WHAT THE MAKERS SAY
Lycoming’s Operator’s Manual states: ‘Corrosion can occur… on cylinder walls of engines that will be inoperative for periods as brief as two days’ and warns that ground-running a little-used engine ‘will tend to aggravate rather than minimise this corrosion condition.’ It also says: ‘If an engine… does not accumulate fifty [flying] hours within four months, the oil should be changed at four month intervals.’ Their corrosion-prevention process involves spraying a special inhibiting oil into each cylinder through the spark plug holes.
Continental says: ‘The most detrimental effects of engine inactivity are rust and corrosion damage… Lubricating oil… will eventually drain to the lowest point… and is subject to evaporation. The crankcase and cylinders ‘breathe’ in moisture as the air temperature and pressure rise and fall… through the intake and exhaust and through the crankcase breather. Moisture, acids and corrosive lead salts also form inside your engine during start up and again on shut down because of these temperature changes.’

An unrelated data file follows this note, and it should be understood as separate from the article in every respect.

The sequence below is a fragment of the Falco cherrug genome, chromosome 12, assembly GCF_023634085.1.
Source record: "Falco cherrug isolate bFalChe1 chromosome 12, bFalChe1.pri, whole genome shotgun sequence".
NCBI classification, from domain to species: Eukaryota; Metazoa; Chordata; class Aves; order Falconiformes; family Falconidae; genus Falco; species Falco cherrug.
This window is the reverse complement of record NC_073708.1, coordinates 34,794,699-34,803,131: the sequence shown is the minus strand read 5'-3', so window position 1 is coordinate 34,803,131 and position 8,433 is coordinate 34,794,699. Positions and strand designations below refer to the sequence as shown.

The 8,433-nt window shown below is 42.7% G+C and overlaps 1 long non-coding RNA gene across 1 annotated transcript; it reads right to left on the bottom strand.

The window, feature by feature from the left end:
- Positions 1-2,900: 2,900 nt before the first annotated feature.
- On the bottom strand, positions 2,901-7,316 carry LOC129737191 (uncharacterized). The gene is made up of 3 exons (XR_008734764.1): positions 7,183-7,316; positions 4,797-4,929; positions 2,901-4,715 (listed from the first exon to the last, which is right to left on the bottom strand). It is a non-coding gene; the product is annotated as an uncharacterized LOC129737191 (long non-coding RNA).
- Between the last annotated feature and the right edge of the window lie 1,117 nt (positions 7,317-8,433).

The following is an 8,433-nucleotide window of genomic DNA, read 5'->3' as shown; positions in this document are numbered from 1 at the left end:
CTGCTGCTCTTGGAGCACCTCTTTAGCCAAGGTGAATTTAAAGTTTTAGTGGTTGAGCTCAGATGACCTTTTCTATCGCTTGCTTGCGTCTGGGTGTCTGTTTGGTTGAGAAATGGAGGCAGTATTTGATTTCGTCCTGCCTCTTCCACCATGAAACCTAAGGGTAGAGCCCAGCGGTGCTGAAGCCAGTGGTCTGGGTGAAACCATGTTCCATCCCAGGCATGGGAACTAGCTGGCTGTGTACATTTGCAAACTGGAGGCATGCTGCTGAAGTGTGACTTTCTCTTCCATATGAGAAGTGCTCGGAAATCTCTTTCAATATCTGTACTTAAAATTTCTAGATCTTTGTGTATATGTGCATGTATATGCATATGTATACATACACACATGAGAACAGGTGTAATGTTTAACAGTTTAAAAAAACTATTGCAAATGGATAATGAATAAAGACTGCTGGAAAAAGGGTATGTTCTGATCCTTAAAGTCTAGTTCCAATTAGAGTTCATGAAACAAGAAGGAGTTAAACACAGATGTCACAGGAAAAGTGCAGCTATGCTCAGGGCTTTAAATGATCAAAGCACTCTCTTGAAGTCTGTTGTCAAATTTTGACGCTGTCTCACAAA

Continental continues: ‘The simplest and most economical solutions are to fly the airplane frequently and change the oil regularly. If you really want to do right by your engine, avoid leaving it stand idle for more than seven days regardless of where it is based.’
This is clearly common to every piston engine, so applies to all Volkswagen derivatives, Jabirus, Rotaxes, Ulpowers and the others, and equally to helicopters and airships. Even some sailplanes and gliders have ‘turbo’ or ‘sustainer’ engines.